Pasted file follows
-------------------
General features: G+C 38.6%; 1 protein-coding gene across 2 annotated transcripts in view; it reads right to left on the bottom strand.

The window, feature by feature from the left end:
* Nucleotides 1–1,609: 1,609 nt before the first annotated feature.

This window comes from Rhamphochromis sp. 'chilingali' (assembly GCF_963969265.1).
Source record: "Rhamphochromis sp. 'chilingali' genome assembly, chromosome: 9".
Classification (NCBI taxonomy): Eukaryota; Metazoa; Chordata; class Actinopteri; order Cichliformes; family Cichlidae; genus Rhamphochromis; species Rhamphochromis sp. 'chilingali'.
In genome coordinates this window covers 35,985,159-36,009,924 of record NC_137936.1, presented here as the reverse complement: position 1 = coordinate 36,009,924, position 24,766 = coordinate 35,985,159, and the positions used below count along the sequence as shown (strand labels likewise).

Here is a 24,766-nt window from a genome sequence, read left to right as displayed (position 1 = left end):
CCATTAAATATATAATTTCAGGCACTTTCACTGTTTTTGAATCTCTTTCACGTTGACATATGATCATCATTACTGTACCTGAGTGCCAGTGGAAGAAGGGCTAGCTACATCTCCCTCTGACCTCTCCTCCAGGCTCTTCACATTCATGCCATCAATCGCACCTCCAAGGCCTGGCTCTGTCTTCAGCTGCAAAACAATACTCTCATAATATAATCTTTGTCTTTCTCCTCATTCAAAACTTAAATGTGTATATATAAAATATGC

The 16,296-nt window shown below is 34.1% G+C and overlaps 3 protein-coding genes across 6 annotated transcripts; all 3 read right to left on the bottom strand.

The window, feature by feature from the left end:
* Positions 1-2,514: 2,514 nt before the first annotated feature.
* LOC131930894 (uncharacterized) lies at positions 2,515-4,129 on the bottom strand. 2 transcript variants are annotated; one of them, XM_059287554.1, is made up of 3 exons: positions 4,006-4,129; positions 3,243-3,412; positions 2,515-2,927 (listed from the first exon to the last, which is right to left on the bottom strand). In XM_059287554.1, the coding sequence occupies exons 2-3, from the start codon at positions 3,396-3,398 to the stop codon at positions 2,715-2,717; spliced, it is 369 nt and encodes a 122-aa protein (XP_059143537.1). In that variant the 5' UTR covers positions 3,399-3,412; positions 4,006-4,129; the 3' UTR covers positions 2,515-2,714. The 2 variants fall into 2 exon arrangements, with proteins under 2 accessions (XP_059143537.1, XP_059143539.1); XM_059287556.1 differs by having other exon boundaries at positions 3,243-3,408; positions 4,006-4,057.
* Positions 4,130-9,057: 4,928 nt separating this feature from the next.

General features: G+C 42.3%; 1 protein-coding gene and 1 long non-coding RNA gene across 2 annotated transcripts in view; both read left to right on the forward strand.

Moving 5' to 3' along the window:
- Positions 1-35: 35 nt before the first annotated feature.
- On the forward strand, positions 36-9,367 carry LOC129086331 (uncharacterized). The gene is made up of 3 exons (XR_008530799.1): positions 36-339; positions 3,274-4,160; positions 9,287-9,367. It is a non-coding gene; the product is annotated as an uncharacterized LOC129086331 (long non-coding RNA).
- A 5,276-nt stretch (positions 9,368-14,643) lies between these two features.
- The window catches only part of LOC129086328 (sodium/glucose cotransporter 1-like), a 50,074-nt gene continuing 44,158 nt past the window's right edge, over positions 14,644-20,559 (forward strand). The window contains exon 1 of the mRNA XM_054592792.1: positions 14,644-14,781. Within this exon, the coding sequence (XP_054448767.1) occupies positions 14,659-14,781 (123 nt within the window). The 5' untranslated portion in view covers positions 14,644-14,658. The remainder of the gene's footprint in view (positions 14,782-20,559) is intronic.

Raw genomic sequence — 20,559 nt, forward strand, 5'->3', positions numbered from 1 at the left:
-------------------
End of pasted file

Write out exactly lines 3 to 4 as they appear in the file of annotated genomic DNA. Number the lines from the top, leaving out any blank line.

* Nucleotides 1–1,609: 1,609 nt before the first annotated feature.

This window comes from Rhamphochromis sp. 'chilingali' (assembly GCF_963969265.1).